Understanding Your Injury Settlement Options

Learn about what happens during a personal injury settlement negotiation. Find out how to press charges to get a personal injury settlement.

If you were injured in an accident that was no fault of your own, you can hire a personal injury lawyer to represent your case. A personal injury lawyer represents you in court and helps you prove you were wrongfully damaged in your accident. As part of this process, your attorney gathers evidence on your behalf and also helps you come up with fair compensation for your damages. This commonly includes medical costs, including diagnoses and treatment, lost wages due to being unable to work, damage to your reputation and miscellaneous fees for pain and suffering.

While you are not required to hire a personal injury lawyer, it is hard to get a fair deal without one. If you want to get paid for your personal injury, you either need to settle with the other party, or take them to court. If the other party has a lawyer and you do not, they can attempt to stonewall your attempts to get a settlement, or even prove you were at fault for the accident.

Preparing for a Settlement

In order to collect a settlement, you must first present a list of charges to the other party. Your charges must be reasonable and fair. The other party is not required to accept the settlement offer, and if they consider it unfair, they could turn the case around and accuse you of fraud or extortion. It becomes much harder to argue exaggerated charges in court, since a jury is more likely to think you are making up details about the accident to try and get more money.

Some damages are easier to list than others. After an accident, the first step is to seek medical treatment. Any medical expense relating to the accident counts as damages. For example, if you paid for an X-ray, you can include this in the costs, even if nothing was broken. You can also charge for the cost of the ambulance and time spent in the hospital. Any follow-up appointments also count as accident-related damages. For proof of these damages, all you need is a copy of your medical bills.

Other types of damages do not have direct bills you can reference. Instead, your personal injury lawyer will look at previous accident claims to come up with charges. These charges are typically the ones the opposition argues against. To further back up the charges, your attorney can gather expert witnesses to support the claims.

Settlement Negotiation

Once you come up with a list of charges, the next step is to submit the claim to either the opposing party, or their insurance agency. In some situations, the settlement is immediately accepted. This rarely happens unless there are extenuating circumstances, such as the other party already admitting fault. Some individuals also accept smaller settlements, since it would likely cost more in the long run to try and fight the costs.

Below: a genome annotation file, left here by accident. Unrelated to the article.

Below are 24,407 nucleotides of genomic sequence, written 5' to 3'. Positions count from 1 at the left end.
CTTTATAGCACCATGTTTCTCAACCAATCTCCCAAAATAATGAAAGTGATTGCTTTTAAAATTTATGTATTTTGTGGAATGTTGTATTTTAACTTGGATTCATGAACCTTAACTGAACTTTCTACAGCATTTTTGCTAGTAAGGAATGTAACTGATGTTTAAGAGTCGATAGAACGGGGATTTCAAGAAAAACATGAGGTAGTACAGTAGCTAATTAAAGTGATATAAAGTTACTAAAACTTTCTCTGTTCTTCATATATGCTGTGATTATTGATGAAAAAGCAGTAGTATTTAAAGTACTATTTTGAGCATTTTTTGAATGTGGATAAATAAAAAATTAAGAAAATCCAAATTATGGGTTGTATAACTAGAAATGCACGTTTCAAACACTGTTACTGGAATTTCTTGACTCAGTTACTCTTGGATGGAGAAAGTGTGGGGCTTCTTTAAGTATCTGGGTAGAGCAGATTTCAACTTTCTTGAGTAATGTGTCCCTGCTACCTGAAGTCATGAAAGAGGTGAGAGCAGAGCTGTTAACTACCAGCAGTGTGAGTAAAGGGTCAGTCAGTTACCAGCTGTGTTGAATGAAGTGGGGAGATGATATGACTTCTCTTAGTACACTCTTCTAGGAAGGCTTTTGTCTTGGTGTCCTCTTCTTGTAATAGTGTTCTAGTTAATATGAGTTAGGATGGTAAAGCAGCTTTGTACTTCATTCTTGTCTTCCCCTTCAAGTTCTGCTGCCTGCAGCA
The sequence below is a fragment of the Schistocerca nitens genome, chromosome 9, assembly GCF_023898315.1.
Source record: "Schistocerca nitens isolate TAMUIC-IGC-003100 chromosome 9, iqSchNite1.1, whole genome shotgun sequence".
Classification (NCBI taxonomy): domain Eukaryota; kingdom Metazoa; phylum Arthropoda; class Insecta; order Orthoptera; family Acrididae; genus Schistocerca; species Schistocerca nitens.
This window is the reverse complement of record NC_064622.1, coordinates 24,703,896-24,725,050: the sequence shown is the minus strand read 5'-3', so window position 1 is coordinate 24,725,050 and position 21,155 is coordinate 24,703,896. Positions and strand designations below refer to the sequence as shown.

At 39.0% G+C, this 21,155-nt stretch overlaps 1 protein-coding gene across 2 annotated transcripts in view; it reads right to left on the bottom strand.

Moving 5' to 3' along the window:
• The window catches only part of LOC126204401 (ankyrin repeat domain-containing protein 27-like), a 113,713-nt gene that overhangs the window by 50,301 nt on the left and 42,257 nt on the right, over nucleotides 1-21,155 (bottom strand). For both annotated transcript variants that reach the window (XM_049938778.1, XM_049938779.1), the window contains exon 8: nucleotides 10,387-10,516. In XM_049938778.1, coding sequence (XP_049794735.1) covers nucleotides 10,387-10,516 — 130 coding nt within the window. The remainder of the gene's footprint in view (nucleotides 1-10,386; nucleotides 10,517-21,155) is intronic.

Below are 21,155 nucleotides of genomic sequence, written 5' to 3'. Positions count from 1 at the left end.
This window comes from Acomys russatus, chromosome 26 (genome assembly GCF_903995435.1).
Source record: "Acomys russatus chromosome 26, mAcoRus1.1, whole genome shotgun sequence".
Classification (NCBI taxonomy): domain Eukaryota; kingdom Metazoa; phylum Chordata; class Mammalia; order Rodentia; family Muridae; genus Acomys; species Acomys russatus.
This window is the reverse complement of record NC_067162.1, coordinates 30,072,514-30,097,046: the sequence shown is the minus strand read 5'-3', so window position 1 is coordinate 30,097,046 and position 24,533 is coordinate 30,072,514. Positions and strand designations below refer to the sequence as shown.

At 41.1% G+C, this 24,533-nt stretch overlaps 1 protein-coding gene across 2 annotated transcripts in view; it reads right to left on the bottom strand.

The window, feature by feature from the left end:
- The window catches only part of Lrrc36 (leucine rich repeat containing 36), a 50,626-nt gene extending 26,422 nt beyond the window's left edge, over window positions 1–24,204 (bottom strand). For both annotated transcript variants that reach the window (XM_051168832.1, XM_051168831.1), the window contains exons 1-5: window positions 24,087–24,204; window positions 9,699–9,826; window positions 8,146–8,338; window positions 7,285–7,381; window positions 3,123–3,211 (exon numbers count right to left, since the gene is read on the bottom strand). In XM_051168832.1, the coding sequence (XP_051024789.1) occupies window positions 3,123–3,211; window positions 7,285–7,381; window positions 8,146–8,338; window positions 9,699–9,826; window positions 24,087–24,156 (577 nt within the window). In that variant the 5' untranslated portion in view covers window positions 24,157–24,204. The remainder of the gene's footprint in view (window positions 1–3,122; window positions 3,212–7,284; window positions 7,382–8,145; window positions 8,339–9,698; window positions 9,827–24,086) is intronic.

Settlement negotiation is not the same as a courtroom dispute. While the negotiating is commonly handled by lawyers, there is no judge or jury present. How long you remain in negotiation is entirely up to you. The only deadline is if you want to take the case before a judge. There is a legal limit for how long you can wait before pressing charges, which your lawyer can keep track of.

Some individuals purposefully drag out the negotiations for as long as possible, hoping to tire you out so you take a lesser deal. In these situations, your lawyer can take a more aggressive stance during the negotiations, or even file the case with the court.

Filing a Lawsuit

The majority of personal injury cases do not go to court. If the other side is unwilling to meet your terms during negotiations, your lawyer will file legal paperwork to formally charge the other party. When you initiate legal proceedings, you have another opportunity to list your damages. Most cases default to the original damages. Both you and the opposing party give a deposition. During the deposition, both sides testify under oath and tell what happened during the accident.

After testifying, the next step is to plead your case before a judge and jury. During this period, both parties have the opportunity to present evidence and argue their case. At the end of the trial, the jury decides how much compensation, if any, you are awarded.

Collecting your Settlement

Whether you settle in or out of court, collecting your claims follows the same process. Once the other party agrees to your demands, you will sign a waiver stating you will not file a lawsuit or press any additional charges regrading the accident. After signing the waiver, the other party sends a check to your attorney. If you asked for the responsible party to pay for damages on your behalf, such as covering a hospital expense, they may instead make that portion of the payment to the necessary group or individual.

Finding a Personal Injury Attorney

One of the best ways to find an attorney is word of mouth. Ask your friends or family members if they either previously worked with or know any personal injury attorneys. If nobody can make any recommendations, look for law firms in your state. You can find a list of accredited lawyers through the bar association, which has an online directory. The federal government also has legal resources for lower income individuals who need a pro bono attorney.